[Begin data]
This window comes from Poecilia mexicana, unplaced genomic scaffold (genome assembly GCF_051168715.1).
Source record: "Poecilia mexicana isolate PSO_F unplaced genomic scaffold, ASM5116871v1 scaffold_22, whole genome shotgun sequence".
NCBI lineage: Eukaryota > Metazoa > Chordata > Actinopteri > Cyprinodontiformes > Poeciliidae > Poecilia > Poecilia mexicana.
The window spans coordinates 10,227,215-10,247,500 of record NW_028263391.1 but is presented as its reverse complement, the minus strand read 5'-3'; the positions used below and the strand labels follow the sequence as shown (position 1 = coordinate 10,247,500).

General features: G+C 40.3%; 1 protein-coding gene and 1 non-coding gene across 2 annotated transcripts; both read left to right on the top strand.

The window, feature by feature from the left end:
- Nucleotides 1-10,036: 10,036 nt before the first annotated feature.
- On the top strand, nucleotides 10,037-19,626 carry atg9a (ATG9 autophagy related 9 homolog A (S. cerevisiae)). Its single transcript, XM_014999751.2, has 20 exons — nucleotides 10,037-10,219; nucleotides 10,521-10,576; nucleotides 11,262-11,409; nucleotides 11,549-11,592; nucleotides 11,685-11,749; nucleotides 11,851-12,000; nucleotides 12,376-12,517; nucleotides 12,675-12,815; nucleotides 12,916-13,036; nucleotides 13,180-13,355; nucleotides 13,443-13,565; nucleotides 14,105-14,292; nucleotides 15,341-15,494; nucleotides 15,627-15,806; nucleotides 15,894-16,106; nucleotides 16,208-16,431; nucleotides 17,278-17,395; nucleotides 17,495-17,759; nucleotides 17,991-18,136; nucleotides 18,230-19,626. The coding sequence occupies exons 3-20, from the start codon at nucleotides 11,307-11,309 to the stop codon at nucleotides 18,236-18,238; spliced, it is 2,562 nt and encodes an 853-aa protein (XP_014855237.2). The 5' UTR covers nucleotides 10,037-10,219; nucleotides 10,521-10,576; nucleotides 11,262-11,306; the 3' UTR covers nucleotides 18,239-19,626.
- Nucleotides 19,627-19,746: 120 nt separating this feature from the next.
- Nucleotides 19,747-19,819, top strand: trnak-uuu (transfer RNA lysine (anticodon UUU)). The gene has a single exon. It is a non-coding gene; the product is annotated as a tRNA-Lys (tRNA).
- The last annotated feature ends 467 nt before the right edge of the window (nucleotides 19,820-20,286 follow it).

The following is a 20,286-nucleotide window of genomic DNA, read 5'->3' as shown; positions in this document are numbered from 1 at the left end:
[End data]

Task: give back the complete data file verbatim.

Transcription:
This window comes from Poecilia mexicana, unplaced genomic scaffold (genome assembly GCF_051168715.1).
Source record: "Poecilia mexicana isolate PSO_F unplaced genomic scaffold, ASM5116871v1 scaffold_22, whole genome shotgun sequence".
NCBI lineage: Eukaryota > Metazoa > Chordata > Actinopteri > Cyprinodontiformes > Poeciliidae > Poecilia > Poecilia mexicana.
The window spans coordinates 10,227,215-10,247,500 of record NW_028263391.1 but is presented as its reverse complement, the minus strand read 5'-3'; the positions used below and the strand labels follow the sequence as shown (position 1 = coordinate 10,247,500).

General features: G+C 40.3%; 1 protein-coding gene and 1 non-coding gene across 2 annotated transcripts; both read left to right on the top strand.

The window, feature by feature from the left end:
- Nucleotides 1-10,036: 10,036 nt before the first annotated feature.
- On the top strand, nucleotides 10,037-19,626 carry atg9a (ATG9 autophagy related 9 homolog A (S. cerevisiae)). Its single transcript, XM_014999751.2, has 20 exons — nucleotides 10,037-10,219; nucleotides 10,521-10,576; nucleotides 11,262-11,409; nucleotides 11,549-11,592; nucleotides 11,685-11,749; nucleotides 11,851-12,000; nucleotides 12,376-12,517; nucleotides 12,675-12,815; nucleotides 12,916-13,036; nucleotides 13,180-13,355; nucleotides 13,443-13,565; nucleotides 14,105-14,292; nucleotides 15,341-15,494; nucleotides 15,627-15,806; nucleotides 15,894-16,106; nucleotides 16,208-16,431; nucleotides 17,278-17,395; nucleotides 17,495-17,759; nucleotides 17,991-18,136; nucleotides 18,230-19,626. The coding sequence occupies exons 3-20, from the start codon at nucleotides 11,307-11,309 to the stop codon at nucleotides 18,236-18,238; spliced, it is 2,562 nt and encodes an 853-aa protein (XP_014855237.2). The 5' UTR covers nucleotides 10,037-10,219; nucleotides 10,521-10,576; nucleotides 11,262-11,306; the 3' UTR covers nucleotides 18,239-19,626.
- Nucleotides 19,627-19,746: 120 nt separating this feature from the next.
- Nucleotides 19,747-19,819, top strand: trnak-uuu (transfer RNA lysine (anticodon UUU)). The gene has a single exon. It is a non-coding gene; the product is annotated as a tRNA-Lys (tRNA).
- The last annotated feature ends 467 nt before the right edge of the window (nucleotides 19,820-20,286 follow it).

The following is a 20,286-nucleotide window of genomic DNA, read 5'->3' as shown; positions in this document are numbered from 1 at the left end: